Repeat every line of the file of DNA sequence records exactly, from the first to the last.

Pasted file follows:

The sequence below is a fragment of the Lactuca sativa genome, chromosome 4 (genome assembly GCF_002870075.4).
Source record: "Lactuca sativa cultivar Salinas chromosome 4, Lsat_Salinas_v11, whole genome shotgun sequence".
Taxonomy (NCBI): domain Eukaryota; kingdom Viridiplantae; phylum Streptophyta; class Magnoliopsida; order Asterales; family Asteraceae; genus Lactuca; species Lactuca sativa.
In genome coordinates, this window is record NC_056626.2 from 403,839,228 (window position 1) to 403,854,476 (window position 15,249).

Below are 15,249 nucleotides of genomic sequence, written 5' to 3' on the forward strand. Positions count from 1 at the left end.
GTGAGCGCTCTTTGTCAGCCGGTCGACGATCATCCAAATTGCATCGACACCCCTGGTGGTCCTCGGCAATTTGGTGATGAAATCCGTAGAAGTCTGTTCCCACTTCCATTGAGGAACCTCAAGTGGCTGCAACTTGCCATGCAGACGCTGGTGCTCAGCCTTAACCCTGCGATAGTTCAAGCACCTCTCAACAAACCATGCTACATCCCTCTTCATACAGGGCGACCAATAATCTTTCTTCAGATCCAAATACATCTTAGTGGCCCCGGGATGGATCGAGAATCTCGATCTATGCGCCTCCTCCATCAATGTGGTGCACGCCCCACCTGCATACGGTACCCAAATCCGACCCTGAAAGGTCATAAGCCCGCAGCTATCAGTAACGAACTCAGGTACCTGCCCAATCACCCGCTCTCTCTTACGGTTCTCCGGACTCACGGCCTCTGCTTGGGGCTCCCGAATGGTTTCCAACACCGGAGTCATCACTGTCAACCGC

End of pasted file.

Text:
The sequence below is a fragment of the Lactuca sativa genome, chromosome 4 (genome assembly GCF_002870075.4).
Source record: "Lactuca sativa cultivar Salinas chromosome 4, Lsat_Salinas_v11, whole genome shotgun sequence".
Taxonomy (NCBI): domain Eukaryota; kingdom Viridiplantae; phylum Streptophyta; class Magnoliopsida; order Asterales; family Asteraceae; genus Lactuca; species Lactuca sativa.
In genome coordinates, this window is record NC_056626.2 from 403,839,228 (window position 1) to 403,854,476 (window position 15,249).

Below are 15,249 nucleotides of genomic sequence, written 5' to 3' on the forward strand. Positions count from 1 at the left end.
GTGAGCGCTCTTTGTCAGCCGGTCGACGATCATCCAAATTGCATCGACACCCCTGGTGGTCCTCGGCAATTTGGTGATGAAATCCGTAGAAGTCTGTTCCCACTTCCATTGAGGAACCTCAAGTGGCTGCAACTTGCCATGCAGACGCTGGTGCTCAGCCTTAACCCTGCGATAGTTCAAGCACCTCTCAACAAACCATGCTACATCCCTCTTCATACAGGGCGACCAATAATCTTTCTTCAGATCCAAATACATCTTAGTGGCCCCGGGATGGATCGAGAATCTCGATCTATGCGCCTCCTCCATCAATGTGGTGCACGCCCCACCTGCATACGGTACCCAAATCCGACCCTGAAAGGTCATAAGCCCGCAGCTATCAGTAACGAACTCAGGTACCTGCCCAATCACCCGCTCTCTCTTACGGTTCTCCGGACTCACGGCCTCTGCTTGGGGCTCCCGAATGGTTTCCAACACCGGAGTCATCACTGTCAACCGC